Bernie Sanders unveils 32-hour workweek bill

Bernie Sanders unveils 32-hour workweek bill

Sen. Bernie Sanders (I-Vt.) on Wednesday introduced a bill to establish a standard four-day workweek in the United States without any reduction in pay.

The bill, over a four-year period, would lower the threshold required for overtime pay, from 40 hours to 32 hours. It would require overtime pay at a rate of 1.5 times a worker’s regular salary for workdays longer than 8 hours, and it would require overtime pay at double a worker’s regular salary for workdays longer than 12 hours.

The Thirty-Two Hour Workweek Act would also protect workers’ pay and benefits to ensure there’s no loss in pay, according to a press release.

A press release described the legislation as “an important step toward ensuring that workers share in the massive increase in productivity driven by artificial intelligence, automation, and new technology.”

“Moving to a 32-hour workweek with no loss of pay is not a radical idea,” Sanders said in a press release. “Today, American workers are over 400 percent more productive than they were in the 1940s. And yet, millions of Americans are working longer hours for lower wages than they were decades ago. That has got to change.”

“The financial gains from the major advancements in artificial intelligence, automation, and new technology must benefit the working class, not just corporate CEOs and wealthy stockholders on Wall Street. It is time to reduce the stress level in our country and allow Americans to enjoy a better quality of life,” he wrote.

Sen. Bernie Sanders (I-Vt.)
Sen. Bernie Sanders (I-Vt.)

Sen. Bernie Sanders (I-Vt.) is seen as he arrives to the Capitol for a vote on Thursday, March 14, 2024. (Allison Robbert)

Sanders introduced the legislation with Sen. Laphonza Butler (D-Calif.), and Rep. Mark Takano (D-Calif.) introduced companion legislation in the House.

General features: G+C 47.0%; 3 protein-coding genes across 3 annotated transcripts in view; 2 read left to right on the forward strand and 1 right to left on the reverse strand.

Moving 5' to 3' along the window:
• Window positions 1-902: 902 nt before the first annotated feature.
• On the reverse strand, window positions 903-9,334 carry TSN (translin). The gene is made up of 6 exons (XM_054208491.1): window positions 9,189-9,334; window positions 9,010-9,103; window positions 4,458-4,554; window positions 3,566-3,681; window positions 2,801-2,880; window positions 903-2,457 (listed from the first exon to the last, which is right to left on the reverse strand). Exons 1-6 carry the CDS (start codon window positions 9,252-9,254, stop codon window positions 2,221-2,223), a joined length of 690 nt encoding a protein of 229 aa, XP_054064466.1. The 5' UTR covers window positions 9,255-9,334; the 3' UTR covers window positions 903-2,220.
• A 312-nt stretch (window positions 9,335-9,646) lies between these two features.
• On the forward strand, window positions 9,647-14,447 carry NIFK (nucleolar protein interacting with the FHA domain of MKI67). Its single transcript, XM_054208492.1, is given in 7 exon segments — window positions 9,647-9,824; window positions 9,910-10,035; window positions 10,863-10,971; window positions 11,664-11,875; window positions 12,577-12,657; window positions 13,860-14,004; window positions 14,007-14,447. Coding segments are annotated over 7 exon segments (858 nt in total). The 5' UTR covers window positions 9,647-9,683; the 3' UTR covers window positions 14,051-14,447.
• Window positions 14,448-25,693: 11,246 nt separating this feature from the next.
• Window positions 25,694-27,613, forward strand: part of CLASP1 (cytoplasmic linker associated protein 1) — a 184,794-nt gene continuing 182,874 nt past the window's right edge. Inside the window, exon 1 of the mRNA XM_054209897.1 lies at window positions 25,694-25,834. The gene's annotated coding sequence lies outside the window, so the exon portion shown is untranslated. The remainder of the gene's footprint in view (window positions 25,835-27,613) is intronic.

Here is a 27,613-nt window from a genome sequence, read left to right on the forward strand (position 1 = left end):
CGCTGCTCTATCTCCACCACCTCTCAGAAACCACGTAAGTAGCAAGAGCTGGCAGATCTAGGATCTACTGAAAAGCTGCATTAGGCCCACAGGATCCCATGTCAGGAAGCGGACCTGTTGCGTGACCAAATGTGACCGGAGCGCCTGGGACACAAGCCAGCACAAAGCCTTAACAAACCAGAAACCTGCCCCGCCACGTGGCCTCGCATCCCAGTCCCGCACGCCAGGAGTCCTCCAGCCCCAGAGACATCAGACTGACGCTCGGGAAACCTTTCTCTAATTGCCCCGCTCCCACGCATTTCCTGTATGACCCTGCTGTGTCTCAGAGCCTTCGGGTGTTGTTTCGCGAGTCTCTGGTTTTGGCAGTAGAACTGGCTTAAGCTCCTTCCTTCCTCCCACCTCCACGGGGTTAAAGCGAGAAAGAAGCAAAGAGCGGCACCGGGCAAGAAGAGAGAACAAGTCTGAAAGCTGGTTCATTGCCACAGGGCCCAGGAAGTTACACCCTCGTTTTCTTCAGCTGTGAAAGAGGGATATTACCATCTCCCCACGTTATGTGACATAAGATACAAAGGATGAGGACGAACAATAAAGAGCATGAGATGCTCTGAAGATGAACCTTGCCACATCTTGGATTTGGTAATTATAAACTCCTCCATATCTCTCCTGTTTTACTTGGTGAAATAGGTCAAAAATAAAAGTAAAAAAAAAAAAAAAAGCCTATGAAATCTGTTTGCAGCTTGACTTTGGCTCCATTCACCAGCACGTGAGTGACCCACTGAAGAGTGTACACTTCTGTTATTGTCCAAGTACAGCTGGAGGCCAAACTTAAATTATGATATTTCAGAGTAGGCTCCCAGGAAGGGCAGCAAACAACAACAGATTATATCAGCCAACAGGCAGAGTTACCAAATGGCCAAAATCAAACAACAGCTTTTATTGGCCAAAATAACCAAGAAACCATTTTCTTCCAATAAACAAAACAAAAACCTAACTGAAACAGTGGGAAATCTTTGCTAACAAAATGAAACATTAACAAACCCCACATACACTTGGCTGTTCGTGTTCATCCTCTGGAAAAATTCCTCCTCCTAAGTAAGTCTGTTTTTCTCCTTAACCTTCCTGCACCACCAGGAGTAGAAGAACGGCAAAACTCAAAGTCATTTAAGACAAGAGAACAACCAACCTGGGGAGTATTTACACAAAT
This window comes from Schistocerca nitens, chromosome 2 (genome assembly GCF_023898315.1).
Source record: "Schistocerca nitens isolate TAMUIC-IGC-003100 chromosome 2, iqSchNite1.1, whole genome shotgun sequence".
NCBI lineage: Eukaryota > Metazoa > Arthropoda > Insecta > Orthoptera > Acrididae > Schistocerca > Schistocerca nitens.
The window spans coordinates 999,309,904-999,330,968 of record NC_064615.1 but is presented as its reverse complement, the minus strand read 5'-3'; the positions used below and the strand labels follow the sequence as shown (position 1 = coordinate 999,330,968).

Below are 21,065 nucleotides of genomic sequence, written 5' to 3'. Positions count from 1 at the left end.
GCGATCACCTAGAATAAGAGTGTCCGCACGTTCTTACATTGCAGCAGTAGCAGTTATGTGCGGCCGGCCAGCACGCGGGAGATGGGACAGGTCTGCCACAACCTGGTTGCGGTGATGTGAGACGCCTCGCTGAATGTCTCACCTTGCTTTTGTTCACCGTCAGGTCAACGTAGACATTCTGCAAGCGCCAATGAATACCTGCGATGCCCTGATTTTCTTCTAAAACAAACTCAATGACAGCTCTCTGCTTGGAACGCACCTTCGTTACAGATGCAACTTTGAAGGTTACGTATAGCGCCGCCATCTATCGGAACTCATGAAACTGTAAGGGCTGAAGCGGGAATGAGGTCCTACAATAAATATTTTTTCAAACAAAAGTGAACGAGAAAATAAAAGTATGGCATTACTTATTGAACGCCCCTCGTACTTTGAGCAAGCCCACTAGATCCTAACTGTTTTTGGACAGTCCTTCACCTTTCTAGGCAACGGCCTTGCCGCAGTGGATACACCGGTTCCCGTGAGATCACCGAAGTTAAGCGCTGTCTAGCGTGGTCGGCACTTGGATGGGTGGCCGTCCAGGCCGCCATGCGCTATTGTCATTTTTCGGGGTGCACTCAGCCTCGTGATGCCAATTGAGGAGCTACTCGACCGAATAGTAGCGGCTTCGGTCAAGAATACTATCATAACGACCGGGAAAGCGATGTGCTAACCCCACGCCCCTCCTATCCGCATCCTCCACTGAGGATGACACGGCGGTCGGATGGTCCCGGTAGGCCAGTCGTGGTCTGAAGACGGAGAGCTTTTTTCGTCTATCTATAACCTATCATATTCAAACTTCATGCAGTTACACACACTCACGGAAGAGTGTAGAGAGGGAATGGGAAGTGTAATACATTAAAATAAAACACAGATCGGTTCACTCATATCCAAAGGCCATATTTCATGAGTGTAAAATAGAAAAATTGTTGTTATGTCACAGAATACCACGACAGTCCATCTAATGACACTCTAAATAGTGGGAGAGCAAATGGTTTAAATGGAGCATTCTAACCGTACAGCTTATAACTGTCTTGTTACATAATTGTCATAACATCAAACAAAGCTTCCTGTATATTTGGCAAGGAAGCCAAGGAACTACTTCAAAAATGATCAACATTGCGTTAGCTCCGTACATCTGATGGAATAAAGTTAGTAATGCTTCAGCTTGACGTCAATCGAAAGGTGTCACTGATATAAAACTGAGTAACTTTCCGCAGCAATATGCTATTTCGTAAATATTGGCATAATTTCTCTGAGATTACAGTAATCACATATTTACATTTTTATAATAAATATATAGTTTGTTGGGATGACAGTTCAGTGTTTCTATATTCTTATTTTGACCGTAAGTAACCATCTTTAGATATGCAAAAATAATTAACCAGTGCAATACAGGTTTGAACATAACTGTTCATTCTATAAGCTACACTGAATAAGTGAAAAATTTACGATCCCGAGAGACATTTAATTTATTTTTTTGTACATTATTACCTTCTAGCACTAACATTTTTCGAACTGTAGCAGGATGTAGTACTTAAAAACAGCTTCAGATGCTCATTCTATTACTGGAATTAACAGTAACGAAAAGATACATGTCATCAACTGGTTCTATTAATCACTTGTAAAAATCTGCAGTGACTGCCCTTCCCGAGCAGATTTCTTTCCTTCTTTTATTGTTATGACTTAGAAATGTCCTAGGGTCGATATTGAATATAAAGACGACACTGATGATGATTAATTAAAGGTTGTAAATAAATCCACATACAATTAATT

“While CEOs’ wages continue to increase, our workers are finding themselves doing more, yet earning less than they have in decades,” Butler wrote in a statement. “The Thirty-Two-Hour Workweek Act would allow hardworking Americans to spend more time with their families while protecting their wages and making sure profits aren’t only going to a select few.”

Takano, in a statement, described the bill as “transformative legislation that will be a win for both workers and workplaces.”

Sanders, who chairs the Senate Committee on Health, Education, Labor, and Pensions, introduced the legislation ahead of his committee’s hearing Thursday on the same topic. The committee will hear from United Auto Workers President Shawn Fain, among other witnesses.

In the announcement, Sanders cited several pilot programs and studies that show productivity improving with a four-day workweek. The studies largely found that because workers were happier, they were more productive and were less likely to get burned out.

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Sanders also pointed to other countries that have already made the move toward shortening workweeks. France has a 35-hour workweek and is considering moving to a 32-hour workweek, and Norway and Denmark have workweeks of about 37 hours.

The Fair Labor Standards Act was signed into law in 1938 and established a 44-hour workweek, establishing the first broadly applicable federal standard. Two years later, the legislation phased in the 40-hour workweek that exists today.

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